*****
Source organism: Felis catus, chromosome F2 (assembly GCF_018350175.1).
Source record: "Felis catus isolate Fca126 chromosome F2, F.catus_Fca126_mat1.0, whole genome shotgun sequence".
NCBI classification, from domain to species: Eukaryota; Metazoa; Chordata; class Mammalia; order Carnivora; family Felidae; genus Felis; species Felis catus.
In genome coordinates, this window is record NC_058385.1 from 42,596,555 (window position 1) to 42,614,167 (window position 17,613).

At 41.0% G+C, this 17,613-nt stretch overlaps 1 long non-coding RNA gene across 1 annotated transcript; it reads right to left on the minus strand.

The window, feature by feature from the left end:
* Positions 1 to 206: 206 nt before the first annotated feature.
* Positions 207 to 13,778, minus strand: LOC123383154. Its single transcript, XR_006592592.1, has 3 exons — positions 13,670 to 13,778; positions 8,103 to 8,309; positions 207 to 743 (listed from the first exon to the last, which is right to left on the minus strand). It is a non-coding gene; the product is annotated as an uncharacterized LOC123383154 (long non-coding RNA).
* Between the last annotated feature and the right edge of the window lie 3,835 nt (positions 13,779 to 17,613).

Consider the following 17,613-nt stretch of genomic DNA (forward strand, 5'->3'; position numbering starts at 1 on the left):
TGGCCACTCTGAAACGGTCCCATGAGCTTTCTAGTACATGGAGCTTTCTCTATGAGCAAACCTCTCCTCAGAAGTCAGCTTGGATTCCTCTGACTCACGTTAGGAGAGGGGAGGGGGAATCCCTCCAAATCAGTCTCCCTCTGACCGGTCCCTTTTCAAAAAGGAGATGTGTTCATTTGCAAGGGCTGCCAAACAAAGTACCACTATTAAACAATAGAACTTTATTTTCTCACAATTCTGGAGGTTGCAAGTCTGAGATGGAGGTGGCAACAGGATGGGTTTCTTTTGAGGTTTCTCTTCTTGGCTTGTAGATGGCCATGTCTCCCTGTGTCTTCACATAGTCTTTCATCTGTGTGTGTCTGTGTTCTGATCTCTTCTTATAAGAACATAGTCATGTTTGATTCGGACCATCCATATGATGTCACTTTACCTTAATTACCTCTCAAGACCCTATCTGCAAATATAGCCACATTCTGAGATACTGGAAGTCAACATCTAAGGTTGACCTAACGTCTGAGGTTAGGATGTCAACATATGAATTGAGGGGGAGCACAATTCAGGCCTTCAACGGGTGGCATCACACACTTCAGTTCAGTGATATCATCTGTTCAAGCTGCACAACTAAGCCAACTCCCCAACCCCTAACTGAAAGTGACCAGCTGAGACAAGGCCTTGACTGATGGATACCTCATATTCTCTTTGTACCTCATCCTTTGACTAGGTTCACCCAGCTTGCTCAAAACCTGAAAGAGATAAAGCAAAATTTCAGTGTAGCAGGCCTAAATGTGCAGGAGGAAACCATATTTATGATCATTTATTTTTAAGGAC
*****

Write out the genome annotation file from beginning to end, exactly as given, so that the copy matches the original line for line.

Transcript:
Source organism: Felis catus, chromosome F2 (assembly GCF_018350175.1).
Source record: "Felis catus isolate Fca126 chromosome F2, F.catus_Fca126_mat1.0, whole genome shotgun sequence".
NCBI classification, from domain to species: Eukaryota; Metazoa; Chordata; class Mammalia; order Carnivora; family Felidae; genus Felis; species Felis catus.
In genome coordinates, this window is record NC_058385.1 from 42,596,555 (window position 1) to 42,614,167 (window position 17,613).

At 41.0% G+C, this 17,613-nt stretch overlaps 1 long non-coding RNA gene across 1 annotated transcript; it reads right to left on the minus strand.

The window, feature by feature from the left end:
* Positions 1 to 206: 206 nt before the first annotated feature.
* Positions 207 to 13,778, minus strand: LOC123383154. Its single transcript, XR_006592592.1, has 3 exons — positions 13,670 to 13,778; positions 8,103 to 8,309; positions 207 to 743 (listed from the first exon to the last, which is right to left on the minus strand). It is a non-coding gene; the product is annotated as an uncharacterized LOC123383154 (long non-coding RNA).
* Between the last annotated feature and the right edge of the window lie 3,835 nt (positions 13,779 to 17,613).

Consider the following 17,613-nt stretch of genomic DNA (forward strand, 5'->3'; position numbering starts at 1 on the left):
TGGCCACTCTGAAACGGTCCCATGAGCTTTCTAGTACATGGAGCTTTCTCTATGAGCAAACCTCTCCTCAGAAGTCAGCTTGGATTCCTCTGACTCACGTTAGGAGAGGGGAGGGGGAATCCCTCCAAATCAGTCTCCCTCTGACCGGTCCCTTTTCAAAAAGGAGATGTGTTCATTTGCAAGGGCTGCCAAACAAAGTACCACTATTAAACAATAGAACTTTATTTTCTCACAATTCTGGAGGTTGCAAGTCTGAGATGGAGGTGGCAACAGGATGGGTTTCTTTTGAGGTTTCTCTTCTTGGCTTGTAGATGGCCATGTCTCCCTGTGTCTTCACATAGTCTTTCATCTGTGTGTGTCTGTGTTCTGATCTCTTCTTATAAGAACATAGTCATGTTTGATTCGGACCATCCATATGATGTCACTTTACCTTAATTACCTCTCAAGACCCTATCTGCAAATATAGCCACATTCTGAGATACTGGAAGTCAACATCTAAGGTTGACCTAACGTCTGAGGTTAGGATGTCAACATATGAATTGAGGGGGAGCACAATTCAGGCCTTCAACGGGTGGCATCACACACTTCAGTTCAGTGATATCATCTGTTCAAGCTGCACAACTAAGCCAACTCCCCAACCCCTAACTGAAAGTGACCAGCTGAGACAAGGCCTTGACTGATGGATACCTCATATTCTCTTTGTACCTCATCCTTTGACTAGGTTCACCCAGCTTGCTCAAAACCTGAAAGAGATAAAGCAAAATTTCAGTGTAGCAGGCCTAAATGTGCAGGAGGAAACCATATTTATGATCATTTATTTTTAAGGAC